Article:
As police clash with protestors over the killings of George Floyd, Breonna Taylor, Ahmaud Arbery, and others, we’ve seen the resurgence of the rubber bullet, an old-school method of crowd control.
Rubber bullets are called "non-lethal" or "less than lethal" methods of force, but scientific research debunks those descriptors.
Rubber bullets are just one member of a larger family of kinetic impact projectiles or (KIP). These include bean bag bullets (cloth bags filled with smaller projectiles) and sponge rounds (bullets with blunt tips). Importantly, rubber bullets not always completely made of rubber – many have a metal core.
The purpose of a rubber bullet is to translate the kinetic energy (energy in motion) generated by a weapon into the body of a person. In theory, their design is intended to limit their ability to penetrate skin.
Scientific evidence and recent news reports demonstrate that this doesn’t really happen.
A review published in 2017 in BMJ Open examined 26 papers on rubber bullet injuries, covering a total of 1,984 injuries. It found that 300 of those injuries resulted in permanent disabilities, especially if the bullet struck the head or neck. Within this group, 53 people (or 3 percent) died from rubber-bullet related injuries.
A 2002 study in The Lancet on the use of rubber bullets by Israeli police cautions that rubber bullets “should not be considered a safe method of crowd control.”
Rubber bullets, dangerous when aimed directly at people, can still cause lasting bodily damage even if they are not fired point-blank.
This is because they are a meeting point between power and inaccuracy, says Michele Heisler, a professor of internal medicine at the University of Michigan and the medical director of the Physicians for Human Rights.
“When they are fired at close range, the levels of lethality and patterns of injury of many types of KIPs are similar to those of live ammunition,” Heisler tells Inverse. “Most simply can not be used safely against crowds.”
How are rubber bullets supposed to be used? – Rubber bullets were developed in the 1970s by the British government to subdue protestors during The Troubles – a period of rebellion in Northern Ireland.
The first person to die from a rubber bullet wound was an 11-year-old boy named Francis Rowntree, who was shot in the head. Seventeen people died from rubber bullet injuries during The Troubles, The Irish Times reported in 1997.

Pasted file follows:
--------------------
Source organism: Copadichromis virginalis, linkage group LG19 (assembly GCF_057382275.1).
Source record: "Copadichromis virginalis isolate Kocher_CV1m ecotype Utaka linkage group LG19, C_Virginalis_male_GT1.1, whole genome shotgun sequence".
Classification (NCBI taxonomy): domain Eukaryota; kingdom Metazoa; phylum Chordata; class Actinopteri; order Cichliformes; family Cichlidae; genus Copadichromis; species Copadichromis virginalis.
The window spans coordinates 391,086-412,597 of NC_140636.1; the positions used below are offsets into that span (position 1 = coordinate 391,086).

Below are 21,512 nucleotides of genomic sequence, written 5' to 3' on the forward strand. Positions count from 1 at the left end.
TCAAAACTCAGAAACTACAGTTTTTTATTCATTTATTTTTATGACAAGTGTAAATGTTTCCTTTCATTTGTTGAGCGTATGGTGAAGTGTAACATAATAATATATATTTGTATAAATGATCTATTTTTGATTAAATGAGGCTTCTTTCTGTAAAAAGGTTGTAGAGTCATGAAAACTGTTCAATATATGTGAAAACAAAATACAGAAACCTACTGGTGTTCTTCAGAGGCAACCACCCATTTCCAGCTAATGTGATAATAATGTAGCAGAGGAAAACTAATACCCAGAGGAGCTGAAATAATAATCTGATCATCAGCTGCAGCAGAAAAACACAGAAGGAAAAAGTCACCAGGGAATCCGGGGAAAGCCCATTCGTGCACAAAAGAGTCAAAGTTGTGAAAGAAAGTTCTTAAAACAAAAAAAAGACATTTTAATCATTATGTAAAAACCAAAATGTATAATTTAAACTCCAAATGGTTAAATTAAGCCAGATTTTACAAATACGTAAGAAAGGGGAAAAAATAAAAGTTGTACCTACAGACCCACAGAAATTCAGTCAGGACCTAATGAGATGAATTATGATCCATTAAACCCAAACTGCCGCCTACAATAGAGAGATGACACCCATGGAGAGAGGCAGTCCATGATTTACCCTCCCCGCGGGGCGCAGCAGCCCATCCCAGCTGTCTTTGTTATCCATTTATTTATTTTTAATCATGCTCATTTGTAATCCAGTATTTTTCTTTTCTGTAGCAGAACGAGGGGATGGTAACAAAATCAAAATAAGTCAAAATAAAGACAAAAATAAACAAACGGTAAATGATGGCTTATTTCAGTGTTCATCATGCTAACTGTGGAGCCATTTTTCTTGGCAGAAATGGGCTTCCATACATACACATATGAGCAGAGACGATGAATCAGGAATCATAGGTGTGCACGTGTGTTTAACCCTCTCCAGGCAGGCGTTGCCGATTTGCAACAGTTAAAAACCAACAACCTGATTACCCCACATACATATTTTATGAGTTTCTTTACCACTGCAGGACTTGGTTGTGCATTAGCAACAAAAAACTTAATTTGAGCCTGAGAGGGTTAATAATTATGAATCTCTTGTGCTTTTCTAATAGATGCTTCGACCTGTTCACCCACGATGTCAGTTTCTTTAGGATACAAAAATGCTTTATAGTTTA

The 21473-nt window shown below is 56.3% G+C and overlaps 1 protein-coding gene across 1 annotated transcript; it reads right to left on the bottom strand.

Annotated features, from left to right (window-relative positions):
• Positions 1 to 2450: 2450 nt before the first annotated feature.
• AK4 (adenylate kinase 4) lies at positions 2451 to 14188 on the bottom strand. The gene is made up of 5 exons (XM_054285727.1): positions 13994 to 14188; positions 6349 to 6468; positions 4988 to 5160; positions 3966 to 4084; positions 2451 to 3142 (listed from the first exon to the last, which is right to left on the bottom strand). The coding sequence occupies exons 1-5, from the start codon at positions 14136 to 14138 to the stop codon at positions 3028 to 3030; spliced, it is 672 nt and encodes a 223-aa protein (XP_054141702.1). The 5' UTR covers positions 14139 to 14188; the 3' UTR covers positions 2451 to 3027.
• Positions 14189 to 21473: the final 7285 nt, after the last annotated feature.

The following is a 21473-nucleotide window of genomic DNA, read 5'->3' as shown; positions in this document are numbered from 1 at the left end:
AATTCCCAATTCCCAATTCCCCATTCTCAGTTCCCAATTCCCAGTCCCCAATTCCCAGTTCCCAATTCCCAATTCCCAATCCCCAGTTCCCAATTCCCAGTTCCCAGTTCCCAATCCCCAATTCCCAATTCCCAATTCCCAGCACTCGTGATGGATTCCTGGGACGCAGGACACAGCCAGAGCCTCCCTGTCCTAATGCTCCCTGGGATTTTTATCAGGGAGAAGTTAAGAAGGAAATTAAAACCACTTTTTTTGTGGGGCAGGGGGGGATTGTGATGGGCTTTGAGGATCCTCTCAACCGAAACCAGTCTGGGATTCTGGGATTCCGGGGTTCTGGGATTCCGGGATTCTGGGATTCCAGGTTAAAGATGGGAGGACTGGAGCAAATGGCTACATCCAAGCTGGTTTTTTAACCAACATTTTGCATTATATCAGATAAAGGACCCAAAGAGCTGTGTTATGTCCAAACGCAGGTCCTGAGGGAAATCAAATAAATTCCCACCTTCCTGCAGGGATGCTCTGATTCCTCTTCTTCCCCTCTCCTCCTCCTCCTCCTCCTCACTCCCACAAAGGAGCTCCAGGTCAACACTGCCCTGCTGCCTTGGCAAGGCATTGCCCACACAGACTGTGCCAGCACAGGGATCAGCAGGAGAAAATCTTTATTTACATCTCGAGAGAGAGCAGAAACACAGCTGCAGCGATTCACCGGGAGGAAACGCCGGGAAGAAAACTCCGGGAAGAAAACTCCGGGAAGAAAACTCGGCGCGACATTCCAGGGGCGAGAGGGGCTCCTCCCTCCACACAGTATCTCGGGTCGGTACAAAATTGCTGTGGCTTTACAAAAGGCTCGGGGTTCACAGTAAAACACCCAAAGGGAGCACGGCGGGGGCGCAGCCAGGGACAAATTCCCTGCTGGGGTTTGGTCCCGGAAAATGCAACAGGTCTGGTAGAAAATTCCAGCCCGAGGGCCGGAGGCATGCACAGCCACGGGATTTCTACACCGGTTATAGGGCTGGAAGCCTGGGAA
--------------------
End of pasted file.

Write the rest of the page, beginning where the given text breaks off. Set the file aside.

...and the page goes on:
In theory, rubber bullets were supposed to be less dangerous because they’re large, bulky, and intended to move at slower speeds than traditional ammunition, explains Heisler. But if fired at close range “they can hit people at the same impact as live ammunition,” she explains.
Guidelines from the Geneva Human Rights Platform suggest that rubber bullets should be directed at the lower body (the guidelines actually caution against “skip-firing” or shooting at the ground first, because it makes them too unpredictable). The potential for a rubber bullet to ricochet, Heisler explains, makes for a dangerous situation.
“At least aiming them below the knees and lower is better than directly aiming them higher,” Heisler says.
But that’s not enough to prevent lasting harm. Damage caused by a bullet comes down to where it hits you on your body, what that bullet is made of, and how hard it hits you in the first place.
If a rubber bullet is shot at the ground first (or is “skip-fired”), there’s no predicting where it might end up. If you’re in close range you might still get hit hard in a vulnerable place.
The 2002 Lancet study of 201 rubber bullet injuries found that, on average, they were distributed randomly over the body surface, though they most common injuries were found in the limbs. One patient still died from a penetrating ocular injury.
One of the most persistent myths around rubber bullets is that they can’t penetrate the skin. That's a misconception, says Heisler.
One of the most startling cases of penetrating injury is when the rubber bullet hits someone in the eye (as has happened to some journalists covering the George Floyd protests). If a rubber bullet hits an eye, it can shatter the eyeball, as well as the surrounding bones. A study on ocular injuries from rubber bullets published in 2003 in Nature found that they could impart permanent vision damage.
Even if a rubber bullet doesn't penetrate the skin, it can still cause bruising of the lungs or heart, as well as “possibly fatal injuries such as bleeding, pneumothorax (a collapsed lung) or heart attacks,” Heisler adds. In the 2002 Lancet study, researchers found that 61 percent of patients had blunt injuries and 39 percent had penetrating ones.
“Blunt trauma can be as lethal as penetrative injuries,” adds Heisler.
There’s no such thing as a bullet that’s not intended to create some type of destruction. The rubber bullet is no exception — it might even be more dangerous than it gets credit for.